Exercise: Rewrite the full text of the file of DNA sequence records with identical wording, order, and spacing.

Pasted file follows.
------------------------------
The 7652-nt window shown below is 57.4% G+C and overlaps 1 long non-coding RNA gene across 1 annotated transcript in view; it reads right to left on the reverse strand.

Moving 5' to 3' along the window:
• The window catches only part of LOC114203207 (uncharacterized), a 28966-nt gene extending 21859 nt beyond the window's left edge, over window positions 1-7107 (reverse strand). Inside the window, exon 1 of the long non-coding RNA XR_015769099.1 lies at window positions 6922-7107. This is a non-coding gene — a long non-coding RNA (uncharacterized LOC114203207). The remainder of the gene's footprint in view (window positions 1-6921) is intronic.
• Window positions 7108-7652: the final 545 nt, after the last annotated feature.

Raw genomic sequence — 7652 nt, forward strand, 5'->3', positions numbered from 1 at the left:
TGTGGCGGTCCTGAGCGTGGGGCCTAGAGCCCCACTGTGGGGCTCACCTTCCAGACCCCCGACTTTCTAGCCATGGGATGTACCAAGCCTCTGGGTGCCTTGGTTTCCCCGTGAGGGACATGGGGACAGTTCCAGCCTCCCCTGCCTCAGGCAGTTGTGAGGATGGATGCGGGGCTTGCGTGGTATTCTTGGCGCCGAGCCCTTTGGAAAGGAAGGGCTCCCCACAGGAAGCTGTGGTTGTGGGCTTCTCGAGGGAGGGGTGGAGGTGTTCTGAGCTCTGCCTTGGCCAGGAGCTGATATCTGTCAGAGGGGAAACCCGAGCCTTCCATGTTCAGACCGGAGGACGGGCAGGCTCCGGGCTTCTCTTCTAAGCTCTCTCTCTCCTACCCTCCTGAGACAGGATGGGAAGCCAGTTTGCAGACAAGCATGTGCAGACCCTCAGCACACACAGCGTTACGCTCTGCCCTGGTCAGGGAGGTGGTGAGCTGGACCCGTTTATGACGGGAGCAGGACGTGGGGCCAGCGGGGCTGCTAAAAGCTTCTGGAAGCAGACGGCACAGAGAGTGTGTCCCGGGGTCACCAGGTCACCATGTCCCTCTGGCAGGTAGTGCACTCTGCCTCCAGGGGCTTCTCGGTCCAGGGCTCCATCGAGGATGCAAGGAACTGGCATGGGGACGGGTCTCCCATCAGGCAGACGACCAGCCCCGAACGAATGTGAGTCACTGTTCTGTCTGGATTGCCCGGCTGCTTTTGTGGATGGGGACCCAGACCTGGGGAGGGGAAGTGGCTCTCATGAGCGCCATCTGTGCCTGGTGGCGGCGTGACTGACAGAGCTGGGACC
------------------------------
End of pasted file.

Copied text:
The 7652-nt window shown below is 57.4% G+C and overlaps 1 long non-coding RNA gene across 1 annotated transcript in view; it reads right to left on the reverse strand.

Moving 5' to 3' along the window:
• The window catches only part of LOC114203207 (uncharacterized), a 28966-nt gene extending 21859 nt beyond the window's left edge, over window positions 1-7107 (reverse strand). Inside the window, exon 1 of the long non-coding RNA XR_015769099.1 lies at window positions 6922-7107. This is a non-coding gene — a long non-coding RNA (uncharacterized LOC114203207). The remainder of the gene's footprint in view (window positions 1-6921) is intronic.
• Window positions 7108-7652: the final 545 nt, after the last annotated feature.

Raw genomic sequence — 7652 nt, forward strand, 5'->3', positions numbered from 1 at the left:
TGTGGCGGTCCTGAGCGTGGGGCCTAGAGCCCCACTGTGGGGCTCACCTTCCAGACCCCCGACTTTCTAGCCATGGGATGTACCAAGCCTCTGGGTGCCTTGGTTTCCCCGTGAGGGACATGGGGACAGTTCCAGCCTCCCCTGCCTCAGGCAGTTGTGAGGATGGATGCGGGGCTTGCGTGGTATTCTTGGCGCCGAGCCCTTTGGAAAGGAAGGGCTCCCCACAGGAAGCTGTGGTTGTGGGCTTCTCGAGGGAGGGGTGGAGGTGTTCTGAGCTCTGCCTTGGCCAGGAGCTGATATCTGTCAGAGGGGAAACCCGAGCCTTCCATGTTCAGACCGGAGGACGGGCAGGCTCCGGGCTTCTCTTCTAAGCTCTCTCTCTCCTACCCTCCTGAGACAGGATGGGAAGCCAGTTTGCAGACAAGCATGTGCAGACCCTCAGCACACACAGCGTTACGCTCTGCCCTGGTCAGGGAGGTGGTGAGCTGGACCCGTTTATGACGGGAGCAGGACGTGGGGCCAGCGGGGCTGCTAAAAGCTTCTGGAAGCAGACGGCACAGAGAGTGTGTCCCGGGGTCACCAGGTCACCATGTCCCTCTGGCAGGTAGTGCACTCTGCCTCCAGGGGCTTCTCGGTCCAGGGCTCCATCGAGGATGCAAGGAACTGGCATGGGGACGGGTCTCCCATCAGGCAGACGACCAGCCCCGAACGAATGTGAGTCACTGTTCTGTCTGGATTGCCCGGCTGCTTTTGTGGATGGGGACCCAGACCTGGGGAGGGGAAGTGGCTCTCATGAGCGCCATCTGTGCCTGGTGGCGGCGTGACTGACAGAGCTGGGACC